Sunday, 19 April 2015

O is for...Originality

Welcome back to my bumper Sunday of A to Z Challenge posts! I missed a couple during the week, so I'm catching up on everything Challenge related now :).

Despite the post name, this probably isn't the most original topic to talk about but I thought I'd throw in my two cents anyway.

Originality is a big issue for authors - or at least, it should be. If you're the kind of writer who's happy to rip off another author's work and claim it as your own then you're not going to last very long in this business, I'm afraid.

Humans have been speaking and writing stories for thousands of years. So it's no surprise that there's very few stories out there that can be said to be truly 'original'. Every author will pick up bits and pieces from other novels that they've read, or films they've seen, or even music that they like to listen to. Undoubtedly, these ideas are going to seep in their writing somehow or other, and that's okay - that's what inspiration is all about.

Writing isn't about stealing other people's ideas - it's about gathering together ideas you've seen/heard and putting them altogether in your own unique way. Sometimes authors are going to slip up (case point: The Hunger Games Mahogany Incident), but in general, readers aren't going to care if you use a well known phrase or situation ( a man running to the airport to stop his true love from leaving? A villain saying 'there's nothing you can do to stop me'? A chosen one who's destined to save the world? You know what I'm talking about...), so long as the bulk of your story is your own. There are a million different ways that you can put your ideas together - really, there's no reason why your story should copy anyone else's.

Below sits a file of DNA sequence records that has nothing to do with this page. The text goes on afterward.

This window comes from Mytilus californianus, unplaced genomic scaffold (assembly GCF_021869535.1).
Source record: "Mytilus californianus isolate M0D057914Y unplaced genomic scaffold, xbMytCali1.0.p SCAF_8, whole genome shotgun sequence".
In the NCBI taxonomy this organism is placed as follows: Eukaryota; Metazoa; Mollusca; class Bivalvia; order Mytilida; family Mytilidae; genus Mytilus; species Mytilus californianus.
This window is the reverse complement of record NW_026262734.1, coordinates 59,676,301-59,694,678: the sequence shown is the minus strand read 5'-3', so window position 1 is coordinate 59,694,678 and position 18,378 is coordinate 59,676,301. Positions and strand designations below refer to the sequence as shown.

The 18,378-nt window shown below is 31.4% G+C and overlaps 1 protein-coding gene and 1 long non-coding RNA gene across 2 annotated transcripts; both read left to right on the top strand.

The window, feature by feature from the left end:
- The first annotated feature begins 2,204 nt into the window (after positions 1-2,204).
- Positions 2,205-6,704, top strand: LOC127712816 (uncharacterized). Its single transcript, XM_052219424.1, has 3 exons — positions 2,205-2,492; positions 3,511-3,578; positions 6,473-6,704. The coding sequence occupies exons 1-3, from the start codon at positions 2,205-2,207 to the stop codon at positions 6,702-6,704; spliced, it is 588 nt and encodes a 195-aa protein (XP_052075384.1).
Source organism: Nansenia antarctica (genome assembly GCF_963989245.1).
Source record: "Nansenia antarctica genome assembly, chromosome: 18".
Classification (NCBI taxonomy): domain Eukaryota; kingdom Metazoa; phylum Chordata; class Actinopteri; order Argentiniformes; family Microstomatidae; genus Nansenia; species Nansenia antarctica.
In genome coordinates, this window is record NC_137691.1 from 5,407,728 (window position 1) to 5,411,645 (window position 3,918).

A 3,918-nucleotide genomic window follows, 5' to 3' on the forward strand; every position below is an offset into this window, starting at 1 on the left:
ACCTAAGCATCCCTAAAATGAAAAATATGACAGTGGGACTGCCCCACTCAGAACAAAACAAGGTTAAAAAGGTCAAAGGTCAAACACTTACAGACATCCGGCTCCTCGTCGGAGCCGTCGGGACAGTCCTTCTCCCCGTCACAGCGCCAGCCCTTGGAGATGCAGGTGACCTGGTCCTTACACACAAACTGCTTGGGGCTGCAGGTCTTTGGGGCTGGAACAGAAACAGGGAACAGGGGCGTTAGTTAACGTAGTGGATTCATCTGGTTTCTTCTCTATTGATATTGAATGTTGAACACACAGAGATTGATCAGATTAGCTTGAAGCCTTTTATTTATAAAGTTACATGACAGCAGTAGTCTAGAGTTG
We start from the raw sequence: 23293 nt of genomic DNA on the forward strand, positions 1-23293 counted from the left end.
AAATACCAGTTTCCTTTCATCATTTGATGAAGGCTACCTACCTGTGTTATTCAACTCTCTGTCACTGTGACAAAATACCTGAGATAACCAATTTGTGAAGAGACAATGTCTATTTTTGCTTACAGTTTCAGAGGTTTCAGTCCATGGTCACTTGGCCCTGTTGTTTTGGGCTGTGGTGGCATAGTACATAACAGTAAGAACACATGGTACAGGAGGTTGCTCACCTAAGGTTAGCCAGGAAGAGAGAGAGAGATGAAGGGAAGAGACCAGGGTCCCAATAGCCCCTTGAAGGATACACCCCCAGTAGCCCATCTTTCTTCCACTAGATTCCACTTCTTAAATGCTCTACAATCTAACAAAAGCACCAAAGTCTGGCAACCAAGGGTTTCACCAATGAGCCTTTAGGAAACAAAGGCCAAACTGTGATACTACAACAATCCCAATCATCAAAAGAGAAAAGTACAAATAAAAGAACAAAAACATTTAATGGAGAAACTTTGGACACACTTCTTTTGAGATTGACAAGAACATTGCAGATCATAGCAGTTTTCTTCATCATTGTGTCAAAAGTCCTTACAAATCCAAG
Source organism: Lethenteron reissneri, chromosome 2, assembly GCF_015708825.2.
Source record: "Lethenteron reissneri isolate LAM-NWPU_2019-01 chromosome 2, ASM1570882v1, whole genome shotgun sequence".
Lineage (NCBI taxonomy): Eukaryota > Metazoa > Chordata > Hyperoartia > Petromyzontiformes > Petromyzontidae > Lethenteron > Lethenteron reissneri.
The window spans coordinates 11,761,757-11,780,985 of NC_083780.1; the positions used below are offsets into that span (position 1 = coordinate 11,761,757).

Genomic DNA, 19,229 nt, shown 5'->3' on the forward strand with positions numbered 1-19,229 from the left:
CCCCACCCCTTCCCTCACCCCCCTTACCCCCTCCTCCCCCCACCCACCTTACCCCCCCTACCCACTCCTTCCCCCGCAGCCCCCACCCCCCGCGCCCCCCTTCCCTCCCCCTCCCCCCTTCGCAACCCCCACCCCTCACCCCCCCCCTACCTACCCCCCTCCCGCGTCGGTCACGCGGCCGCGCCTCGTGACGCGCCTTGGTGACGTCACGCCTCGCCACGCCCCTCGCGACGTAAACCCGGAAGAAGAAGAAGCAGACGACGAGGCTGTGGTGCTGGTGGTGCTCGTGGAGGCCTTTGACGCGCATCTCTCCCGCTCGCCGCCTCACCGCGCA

So don't be discouraged if you want to write a story about a girl who moves to a small town, falls in love with a vampire and eventually becomes a vampire herself - yes, it's been done, but the important thing is that you put your own spin on it, and make it your own. Don't let anyone tell you what you can or can't write - just make sure you're not following someone else's story too closely ;).

How about you? Do you think any story can be truly original?


  1. Good advice - give the same basic plot to a room full of writers, and they'll all write a different story!

    Annalisa, writing A-Z vignettes, at Wake Up, Eat, Write, Sleep

    1. Thanks :)! I'd love to try that one day and see what everyone comes up with!


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